Under California and Federal employment laws employers are prohibited from terminating their employees for discrimination, retaliation, or any other unlawful reason.
California is an “at-will” state. This means that an employer can terminate an employee for almost any reason so long as the employer has not violated a statute or public policy. For instance, if an employer simply doesn’t like an employee, the employer is free to terminate the relationship for any reason, so long as that reason is not unlawful.
The comprehensive workplace protections provided to employees by both California and Federal law are in place to govern the circumstances under which an employee may be terminated legally. As such, these laws also provide employees a way of knowing how and when they are being terminated for an unlawful reason.
The Fair Employment and Housing Act (FEHA) provides California’s guidelines. FEHA offers some of the strongest protections against wrongful termination for employees. These laws make it illegal for employers to make employment decisions for several different discriminatory reasons. These reasons include but are not limited to an employee’s:
- Mental or Physical Disability
- Sexual Orientation
- Sexual Identity
If the reasons above were motivating factors in an employee’s termination, even if only partially, the termination is illegal under the law.
Additionally, employees are protected by exercising certain rights which the law grants. Taking time off of work due to a medical leave or pregnancy cannot be a reason why an employer terminates you. It is also illegal to terminate an employee because he or she reported the employer’s illegal conduct or illegal and unsafe working conditions to government authorities. California is perhaps the state that offers the most protections for employees, giving them many potential bases for retaliation claims. An employee fired for exercising a right granted by law may have a claim against their employer.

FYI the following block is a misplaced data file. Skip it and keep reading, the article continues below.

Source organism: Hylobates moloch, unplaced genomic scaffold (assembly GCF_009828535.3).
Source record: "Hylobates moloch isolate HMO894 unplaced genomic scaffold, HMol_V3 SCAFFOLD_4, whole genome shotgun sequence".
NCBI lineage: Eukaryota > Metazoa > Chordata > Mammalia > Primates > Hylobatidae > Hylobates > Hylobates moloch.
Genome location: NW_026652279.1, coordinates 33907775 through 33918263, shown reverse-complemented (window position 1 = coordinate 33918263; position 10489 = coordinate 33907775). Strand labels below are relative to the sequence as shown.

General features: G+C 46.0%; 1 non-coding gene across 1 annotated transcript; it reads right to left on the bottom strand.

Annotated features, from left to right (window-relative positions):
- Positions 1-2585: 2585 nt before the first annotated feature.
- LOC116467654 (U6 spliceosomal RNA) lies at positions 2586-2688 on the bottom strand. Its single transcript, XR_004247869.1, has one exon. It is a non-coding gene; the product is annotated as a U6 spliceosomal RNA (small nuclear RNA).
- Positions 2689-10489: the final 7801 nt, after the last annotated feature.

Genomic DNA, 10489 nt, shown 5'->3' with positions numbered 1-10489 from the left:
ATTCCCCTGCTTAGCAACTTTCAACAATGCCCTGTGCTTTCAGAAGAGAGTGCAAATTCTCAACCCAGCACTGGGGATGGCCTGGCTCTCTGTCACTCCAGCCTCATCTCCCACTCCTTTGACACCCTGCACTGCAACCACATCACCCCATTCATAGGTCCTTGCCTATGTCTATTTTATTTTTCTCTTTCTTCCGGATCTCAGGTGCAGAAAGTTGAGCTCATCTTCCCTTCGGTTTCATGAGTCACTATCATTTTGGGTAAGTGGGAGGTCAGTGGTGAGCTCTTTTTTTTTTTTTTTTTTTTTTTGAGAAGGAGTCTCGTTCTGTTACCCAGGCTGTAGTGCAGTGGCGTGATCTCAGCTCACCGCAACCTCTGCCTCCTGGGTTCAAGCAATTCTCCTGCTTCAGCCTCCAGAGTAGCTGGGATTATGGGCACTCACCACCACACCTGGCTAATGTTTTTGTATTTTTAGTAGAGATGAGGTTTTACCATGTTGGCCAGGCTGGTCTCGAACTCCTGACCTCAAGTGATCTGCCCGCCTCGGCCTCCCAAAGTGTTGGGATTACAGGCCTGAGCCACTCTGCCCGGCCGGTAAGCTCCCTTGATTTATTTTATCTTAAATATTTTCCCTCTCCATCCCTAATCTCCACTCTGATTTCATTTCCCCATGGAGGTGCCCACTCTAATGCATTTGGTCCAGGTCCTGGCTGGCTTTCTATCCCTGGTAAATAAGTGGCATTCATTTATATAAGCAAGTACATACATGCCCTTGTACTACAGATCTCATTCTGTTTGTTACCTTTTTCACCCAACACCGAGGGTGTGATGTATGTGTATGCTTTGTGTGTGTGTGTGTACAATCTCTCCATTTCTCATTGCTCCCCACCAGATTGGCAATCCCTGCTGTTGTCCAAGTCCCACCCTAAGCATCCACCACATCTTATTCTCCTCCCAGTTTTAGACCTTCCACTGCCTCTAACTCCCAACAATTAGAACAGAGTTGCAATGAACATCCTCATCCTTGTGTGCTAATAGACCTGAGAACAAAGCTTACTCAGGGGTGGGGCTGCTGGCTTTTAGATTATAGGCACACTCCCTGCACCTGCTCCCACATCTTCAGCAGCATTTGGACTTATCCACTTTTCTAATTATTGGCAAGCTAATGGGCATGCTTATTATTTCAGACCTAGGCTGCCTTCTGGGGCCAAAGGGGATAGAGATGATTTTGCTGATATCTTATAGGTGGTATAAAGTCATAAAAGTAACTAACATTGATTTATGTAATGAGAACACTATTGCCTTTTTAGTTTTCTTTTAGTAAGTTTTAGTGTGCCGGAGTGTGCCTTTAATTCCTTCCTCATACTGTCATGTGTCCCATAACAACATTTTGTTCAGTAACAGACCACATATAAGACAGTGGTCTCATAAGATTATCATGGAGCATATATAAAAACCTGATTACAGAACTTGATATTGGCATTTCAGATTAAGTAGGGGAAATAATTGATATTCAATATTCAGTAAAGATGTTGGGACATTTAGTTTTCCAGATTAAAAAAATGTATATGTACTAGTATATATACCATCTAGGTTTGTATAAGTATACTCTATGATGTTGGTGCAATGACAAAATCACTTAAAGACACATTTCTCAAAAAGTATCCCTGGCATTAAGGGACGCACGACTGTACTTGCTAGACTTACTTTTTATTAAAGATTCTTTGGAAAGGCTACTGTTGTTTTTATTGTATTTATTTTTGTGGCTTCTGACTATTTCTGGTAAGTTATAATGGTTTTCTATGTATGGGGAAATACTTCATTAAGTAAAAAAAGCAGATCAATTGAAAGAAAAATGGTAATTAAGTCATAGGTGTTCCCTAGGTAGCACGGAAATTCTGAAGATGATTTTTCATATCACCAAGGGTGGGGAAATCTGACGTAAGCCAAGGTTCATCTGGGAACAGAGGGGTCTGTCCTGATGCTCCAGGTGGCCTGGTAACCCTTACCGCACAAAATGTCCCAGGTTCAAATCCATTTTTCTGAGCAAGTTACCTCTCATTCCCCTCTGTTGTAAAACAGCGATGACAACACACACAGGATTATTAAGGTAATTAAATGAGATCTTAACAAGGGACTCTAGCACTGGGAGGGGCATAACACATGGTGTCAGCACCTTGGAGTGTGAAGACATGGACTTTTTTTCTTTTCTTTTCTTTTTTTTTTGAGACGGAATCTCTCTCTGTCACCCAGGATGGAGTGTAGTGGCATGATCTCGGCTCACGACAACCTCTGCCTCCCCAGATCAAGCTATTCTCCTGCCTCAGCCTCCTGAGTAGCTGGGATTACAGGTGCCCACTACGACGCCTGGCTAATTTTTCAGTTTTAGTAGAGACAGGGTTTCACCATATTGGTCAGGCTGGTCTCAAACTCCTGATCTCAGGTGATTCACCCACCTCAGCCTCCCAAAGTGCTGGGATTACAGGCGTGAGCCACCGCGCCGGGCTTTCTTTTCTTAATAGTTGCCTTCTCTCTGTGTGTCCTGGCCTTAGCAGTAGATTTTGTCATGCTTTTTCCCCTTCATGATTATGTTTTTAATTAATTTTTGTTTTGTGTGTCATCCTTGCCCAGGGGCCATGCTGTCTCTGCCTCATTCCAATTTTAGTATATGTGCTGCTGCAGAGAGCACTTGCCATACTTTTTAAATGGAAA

Employees who have been wrongfully terminated, and after having exhausted their administrative remedies, have the right to file a lawsuit and seek monetary compensation. They may be able to recover economic damages such as past and future wages, emotional damages, and when the employer’s actions have been extremely malicious or reprehensible, punitive damages may be awarded by the injured party as well. For answers to your particular questions, you should consult an attorney who specializes in employment discrimination for advice. You may also contact the Department of Fair Employment and Housing (DFEH) for information at 1-800-884-1684.
No one should be wrongfully terminated at work. If you believe that you are a victim of wrongful termination, contact us for a free consultation and let Hicks & Hicks fight for your employment rights.